Movie Review: ‘Letter From Masanjia’

"Letter From Masanjia." (Image Screenshot/YouTube)

Brushstrokes in black ink sweep across a sheet of white paper — this is the introduction to a compelling story about Sun Yi, a Chinese dissident. On the big screen at the Cinema Nova in Carlton, Victoria, Australia, it’s a full house and we are all in anticipation of what will happen next. Presented as a documentary, we are taken out of our comfort zones and are beside Sun Yi as he exposes the human rights abuses in China.

Leon Lee is the director of the documentary Letter From Masanjia. In 2018, this documentary received many awards: Calgary International Film Festival, Doqumenta Grand Jury Award, Atlanta Docfest, Tallgrass Film Festival, Top Twenty Audience Favourite Hotdocs, 41st Asian American International Film Festival, Docsmx winner, Chagrin Falls winner, Portland Film Festival winner, and Audience award at the Newbury Point Documentary Film Festival.

Please watch the trailer of A Letter From Masanjia:

The documentary begins with a family in Oregon and how the children remember when their Mom, Julie Keith, found an SOS letter hidden in a Halloween decoration. The letter exposes the cruel treatment toward people who are kept in a Chinese labor camp called Masanjia. The SOS letter explains the human rights violations at the labor camp and asks the person who finds the letter to give it to the appropriate government organization. Julie was not able to do this, but she found another way to help get the message across.

Masanjia was a re-education through labor camp situated in the Yuhong region of Liaoning Province, China. The camp opened on March 9, 1956 as a prison and was used for re-education — it was also known as the Ideology Education of Liaoning.

Two years passed and Sun Yi was released from the labor camp. By breaking through China’s Internet firewall, Sun Yi read the news from the West that someone had found his SOS letter. The SOS letter found in the Halloween decoration was reported in a newspaper. This report spread worldwide and exposed the forced labor conditions in China.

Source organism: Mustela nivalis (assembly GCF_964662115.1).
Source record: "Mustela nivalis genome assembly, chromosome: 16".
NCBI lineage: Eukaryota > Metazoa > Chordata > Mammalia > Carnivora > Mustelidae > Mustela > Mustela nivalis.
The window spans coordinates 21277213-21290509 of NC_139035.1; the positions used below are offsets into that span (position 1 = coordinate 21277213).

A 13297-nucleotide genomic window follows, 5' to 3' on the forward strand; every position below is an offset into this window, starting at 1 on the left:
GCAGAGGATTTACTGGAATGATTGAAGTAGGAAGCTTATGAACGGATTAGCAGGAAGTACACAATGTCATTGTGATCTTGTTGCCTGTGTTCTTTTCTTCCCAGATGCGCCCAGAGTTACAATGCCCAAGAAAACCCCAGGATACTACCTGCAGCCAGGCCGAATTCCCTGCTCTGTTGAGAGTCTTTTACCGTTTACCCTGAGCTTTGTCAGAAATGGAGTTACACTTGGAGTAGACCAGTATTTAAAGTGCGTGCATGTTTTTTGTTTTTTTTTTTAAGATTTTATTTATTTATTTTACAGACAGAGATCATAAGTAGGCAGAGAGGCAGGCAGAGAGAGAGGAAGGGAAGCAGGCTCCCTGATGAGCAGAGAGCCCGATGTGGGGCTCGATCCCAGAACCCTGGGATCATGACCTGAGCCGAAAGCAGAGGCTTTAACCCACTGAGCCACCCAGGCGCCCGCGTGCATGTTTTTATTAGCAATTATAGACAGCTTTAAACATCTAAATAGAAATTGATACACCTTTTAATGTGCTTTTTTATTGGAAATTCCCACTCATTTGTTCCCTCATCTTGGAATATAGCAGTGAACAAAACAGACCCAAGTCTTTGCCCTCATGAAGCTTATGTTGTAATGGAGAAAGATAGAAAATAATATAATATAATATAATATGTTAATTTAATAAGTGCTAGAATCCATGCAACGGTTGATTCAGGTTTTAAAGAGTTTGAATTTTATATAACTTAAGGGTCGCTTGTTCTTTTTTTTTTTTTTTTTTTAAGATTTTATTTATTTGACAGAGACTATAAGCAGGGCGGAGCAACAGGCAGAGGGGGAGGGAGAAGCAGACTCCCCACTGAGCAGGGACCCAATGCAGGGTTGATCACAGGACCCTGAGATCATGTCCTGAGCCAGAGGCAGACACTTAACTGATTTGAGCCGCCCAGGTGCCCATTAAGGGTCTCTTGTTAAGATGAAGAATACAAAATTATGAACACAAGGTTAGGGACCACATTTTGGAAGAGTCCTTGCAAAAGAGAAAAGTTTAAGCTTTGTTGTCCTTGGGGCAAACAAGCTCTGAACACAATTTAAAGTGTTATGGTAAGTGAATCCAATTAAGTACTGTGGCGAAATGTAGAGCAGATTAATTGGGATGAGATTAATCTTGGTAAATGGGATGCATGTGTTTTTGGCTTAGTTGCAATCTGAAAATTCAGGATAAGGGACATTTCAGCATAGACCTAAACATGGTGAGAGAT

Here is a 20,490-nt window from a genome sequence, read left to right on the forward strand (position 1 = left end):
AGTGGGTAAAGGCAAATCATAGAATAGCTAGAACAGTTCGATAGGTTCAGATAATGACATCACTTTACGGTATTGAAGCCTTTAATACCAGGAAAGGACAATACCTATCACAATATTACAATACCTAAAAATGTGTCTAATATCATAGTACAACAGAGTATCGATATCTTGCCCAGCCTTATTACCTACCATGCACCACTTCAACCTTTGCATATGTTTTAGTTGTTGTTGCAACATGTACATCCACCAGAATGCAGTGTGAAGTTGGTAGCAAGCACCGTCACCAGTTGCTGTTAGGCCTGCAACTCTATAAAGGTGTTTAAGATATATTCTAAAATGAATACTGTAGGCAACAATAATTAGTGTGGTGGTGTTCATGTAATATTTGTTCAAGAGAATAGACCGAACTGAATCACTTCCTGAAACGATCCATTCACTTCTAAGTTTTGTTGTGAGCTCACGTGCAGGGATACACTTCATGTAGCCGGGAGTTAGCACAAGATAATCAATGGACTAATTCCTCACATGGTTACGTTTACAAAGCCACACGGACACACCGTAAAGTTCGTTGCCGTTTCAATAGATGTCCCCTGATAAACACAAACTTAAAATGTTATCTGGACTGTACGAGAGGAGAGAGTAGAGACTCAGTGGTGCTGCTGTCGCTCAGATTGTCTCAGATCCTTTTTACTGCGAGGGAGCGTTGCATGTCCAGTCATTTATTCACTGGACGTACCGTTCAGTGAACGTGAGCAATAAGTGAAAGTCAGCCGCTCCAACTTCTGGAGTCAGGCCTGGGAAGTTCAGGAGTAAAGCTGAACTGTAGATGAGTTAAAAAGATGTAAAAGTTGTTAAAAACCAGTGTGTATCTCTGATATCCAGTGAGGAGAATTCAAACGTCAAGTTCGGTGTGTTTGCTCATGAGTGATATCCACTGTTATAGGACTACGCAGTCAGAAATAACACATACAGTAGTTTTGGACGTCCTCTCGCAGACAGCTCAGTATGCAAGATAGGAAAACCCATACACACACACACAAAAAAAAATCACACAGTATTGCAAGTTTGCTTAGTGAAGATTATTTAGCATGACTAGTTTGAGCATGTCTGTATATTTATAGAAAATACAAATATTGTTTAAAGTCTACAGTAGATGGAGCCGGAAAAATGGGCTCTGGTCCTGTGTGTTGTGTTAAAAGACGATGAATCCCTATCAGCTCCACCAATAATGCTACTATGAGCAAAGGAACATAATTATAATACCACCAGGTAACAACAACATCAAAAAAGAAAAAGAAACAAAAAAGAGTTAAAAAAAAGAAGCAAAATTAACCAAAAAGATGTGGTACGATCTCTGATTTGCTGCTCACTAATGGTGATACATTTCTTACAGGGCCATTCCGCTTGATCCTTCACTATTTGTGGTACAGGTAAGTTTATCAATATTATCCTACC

Sun Yi believed it was time to show the world, in movie form, what happened at Masanjia labor camp. He connected through Skype with director Leon Lee. Leon was recognized in China for his human rights work and would not be allowed to film in China. Thus, Sun Yi had to learn how to do the filming. We see Sun Yi walking through the streets in China as he purchases equipment to make his movie.

The documentary begins with the family in Oregon and how the children remember when their Mom, Julie Keith, found an SOS letter hidden in a Halloween decoration. (Image: YouTube / Screenshot)

Falun Gong was banned in China due to its being too popular, as an estimated 100 million people were practicing prior to its being banned in 1999. The leader at the time, Jiang Zemin, ordered the creation of a new security agency called the 610 Office to eradicate Falun Gong. After 1999, life was made extremely difficult for people who practiced Falun Gong in China.

Before 1999, Sun Yi took up practicing Falun Gong after seeing a group of people practicing the gentle qigong-type exercises peacefully in the snow. He thought it must be good because they could practice in such cold temperatures. Sun Yi’s wife explains to us how she noticed a great improvement in her husband after practicing Falun Gong — he gave up smoking and conducted himself with an improved moral character. Both believed they would be together for the rest of their lives. His wife could never imagine they would be separated because of his belief.

At a young age, Sun Yi had an interest in traditional Chinese graphic novels and to improve his drawing skills, he practiced in the book margins. To show us his experience at the Masanjia labor camp, he picks up the black pen and draws, giving you his impressions in vivid images.